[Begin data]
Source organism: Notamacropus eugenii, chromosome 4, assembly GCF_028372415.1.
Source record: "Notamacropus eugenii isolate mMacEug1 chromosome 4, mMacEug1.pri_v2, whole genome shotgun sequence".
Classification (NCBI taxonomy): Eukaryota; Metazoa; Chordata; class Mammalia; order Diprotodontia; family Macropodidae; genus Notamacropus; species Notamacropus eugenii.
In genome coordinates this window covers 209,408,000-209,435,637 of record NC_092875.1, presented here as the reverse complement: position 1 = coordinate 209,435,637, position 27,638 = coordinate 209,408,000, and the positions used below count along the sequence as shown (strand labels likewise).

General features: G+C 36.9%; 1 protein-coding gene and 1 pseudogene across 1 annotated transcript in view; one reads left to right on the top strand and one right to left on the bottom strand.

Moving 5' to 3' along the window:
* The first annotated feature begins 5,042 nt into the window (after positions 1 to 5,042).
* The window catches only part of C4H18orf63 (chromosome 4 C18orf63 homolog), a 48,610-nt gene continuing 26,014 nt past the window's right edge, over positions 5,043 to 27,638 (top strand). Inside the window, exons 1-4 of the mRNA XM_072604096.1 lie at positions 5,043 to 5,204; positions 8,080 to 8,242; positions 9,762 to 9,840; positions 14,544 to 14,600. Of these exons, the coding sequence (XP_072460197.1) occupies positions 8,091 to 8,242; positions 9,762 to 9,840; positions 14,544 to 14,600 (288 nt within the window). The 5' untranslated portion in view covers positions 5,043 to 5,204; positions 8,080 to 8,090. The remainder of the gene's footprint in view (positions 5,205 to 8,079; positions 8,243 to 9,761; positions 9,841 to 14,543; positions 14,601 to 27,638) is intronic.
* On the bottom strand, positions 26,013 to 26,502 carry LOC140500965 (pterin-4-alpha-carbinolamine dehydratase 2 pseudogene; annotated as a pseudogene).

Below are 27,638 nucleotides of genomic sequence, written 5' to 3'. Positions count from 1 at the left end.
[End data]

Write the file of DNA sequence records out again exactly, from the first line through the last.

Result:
Source organism: Notamacropus eugenii, chromosome 4, assembly GCF_028372415.1.
Source record: "Notamacropus eugenii isolate mMacEug1 chromosome 4, mMacEug1.pri_v2, whole genome shotgun sequence".
Classification (NCBI taxonomy): Eukaryota; Metazoa; Chordata; class Mammalia; order Diprotodontia; family Macropodidae; genus Notamacropus; species Notamacropus eugenii.
In genome coordinates this window covers 209,408,000-209,435,637 of record NC_092875.1, presented here as the reverse complement: position 1 = coordinate 209,435,637, position 27,638 = coordinate 209,408,000, and the positions used below count along the sequence as shown (strand labels likewise).

General features: G+C 36.9%; 1 protein-coding gene and 1 pseudogene across 1 annotated transcript in view; one reads left to right on the top strand and one right to left on the bottom strand.

Moving 5' to 3' along the window:
* The first annotated feature begins 5,042 nt into the window (after positions 1 to 5,042).
* The window catches only part of C4H18orf63 (chromosome 4 C18orf63 homolog), a 48,610-nt gene continuing 26,014 nt past the window's right edge, over positions 5,043 to 27,638 (top strand). Inside the window, exons 1-4 of the mRNA XM_072604096.1 lie at positions 5,043 to 5,204; positions 8,080 to 8,242; positions 9,762 to 9,840; positions 14,544 to 14,600. Of these exons, the coding sequence (XP_072460197.1) occupies positions 8,091 to 8,242; positions 9,762 to 9,840; positions 14,544 to 14,600 (288 nt within the window). The 5' untranslated portion in view covers positions 5,043 to 5,204; positions 8,080 to 8,090. The remainder of the gene's footprint in view (positions 5,205 to 8,079; positions 8,243 to 9,761; positions 9,841 to 14,543; positions 14,601 to 27,638) is intronic.
* On the bottom strand, positions 26,013 to 26,502 carry LOC140500965 (pterin-4-alpha-carbinolamine dehydratase 2 pseudogene; annotated as a pseudogene).

Below are 27,638 nucleotides of genomic sequence, written 5' to 3'. Positions count from 1 at the left end.